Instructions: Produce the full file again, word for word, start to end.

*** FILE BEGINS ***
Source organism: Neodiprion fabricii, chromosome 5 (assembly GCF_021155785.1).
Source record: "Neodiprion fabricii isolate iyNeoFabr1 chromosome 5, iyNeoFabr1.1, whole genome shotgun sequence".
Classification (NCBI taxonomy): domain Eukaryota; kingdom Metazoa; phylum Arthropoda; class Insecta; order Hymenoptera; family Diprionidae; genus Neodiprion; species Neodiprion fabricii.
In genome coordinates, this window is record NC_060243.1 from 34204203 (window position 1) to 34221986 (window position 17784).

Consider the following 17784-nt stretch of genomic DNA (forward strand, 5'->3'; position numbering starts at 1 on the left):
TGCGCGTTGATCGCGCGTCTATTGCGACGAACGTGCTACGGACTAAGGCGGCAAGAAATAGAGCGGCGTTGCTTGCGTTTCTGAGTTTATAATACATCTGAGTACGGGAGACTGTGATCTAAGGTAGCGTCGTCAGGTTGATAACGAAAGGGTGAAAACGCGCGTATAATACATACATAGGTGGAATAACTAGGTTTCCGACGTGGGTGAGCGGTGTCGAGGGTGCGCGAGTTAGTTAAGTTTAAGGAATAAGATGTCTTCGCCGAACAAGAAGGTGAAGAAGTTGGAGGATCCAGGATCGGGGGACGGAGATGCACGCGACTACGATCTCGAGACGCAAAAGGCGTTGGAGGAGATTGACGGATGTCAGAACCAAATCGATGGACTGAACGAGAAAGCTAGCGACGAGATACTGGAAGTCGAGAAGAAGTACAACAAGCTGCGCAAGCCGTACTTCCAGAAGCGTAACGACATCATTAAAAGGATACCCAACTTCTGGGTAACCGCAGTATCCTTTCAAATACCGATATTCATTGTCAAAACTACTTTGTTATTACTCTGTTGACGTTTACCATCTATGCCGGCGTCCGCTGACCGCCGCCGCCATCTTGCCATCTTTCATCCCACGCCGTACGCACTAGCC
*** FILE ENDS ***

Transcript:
Source organism: Neodiprion fabricii, chromosome 5 (assembly GCF_021155785.1).
Source record: "Neodiprion fabricii isolate iyNeoFabr1 chromosome 5, iyNeoFabr1.1, whole genome shotgun sequence".
Classification (NCBI taxonomy): domain Eukaryota; kingdom Metazoa; phylum Arthropoda; class Insecta; order Hymenoptera; family Diprionidae; genus Neodiprion; species Neodiprion fabricii.
In genome coordinates, this window is record NC_060243.1 from 34204203 (window position 1) to 34221986 (window position 17784).

Consider the following 17784-nt stretch of genomic DNA (forward strand, 5'->3'; position numbering starts at 1 on the left):
TGCGCGTTGATCGCGCGTCTATTGCGACGAACGTGCTACGGACTAAGGCGGCAAGAAATAGAGCGGCGTTGCTTGCGTTTCTGAGTTTATAATACATCTGAGTACGGGAGACTGTGATCTAAGGTAGCGTCGTCAGGTTGATAACGAAAGGGTGAAAACGCGCGTATAATACATACATAGGTGGAATAACTAGGTTTCCGACGTGGGTGAGCGGTGTCGAGGGTGCGCGAGTTAGTTAAGTTTAAGGAATAAGATGTCTTCGCCGAACAAGAAGGTGAAGAAGTTGGAGGATCCAGGATCGGGGGACGGAGATGCACGCGACTACGATCTCGAGACGCAAAAGGCGTTGGAGGAGATTGACGGATGTCAGAACCAAATCGATGGACTGAACGAGAAAGCTAGCGACGAGATACTGGAAGTCGAGAAGAAGTACAACAAGCTGCGCAAGCCGTACTTCCAGAAGCGTAACGACATCATTAAAAGGATACCCAACTTCTGGGTAACCGCAGTATCCTTTCAAATACCGATATTCATTGTCAAAACTACTTTGTTATTACTCTGTTGACGTTTACCATCTATGCCGGCGTCCGCTGACCGCCGCCGCCATCTTGCCATCTTTCATCCCACGCCGTACGCACTAGCC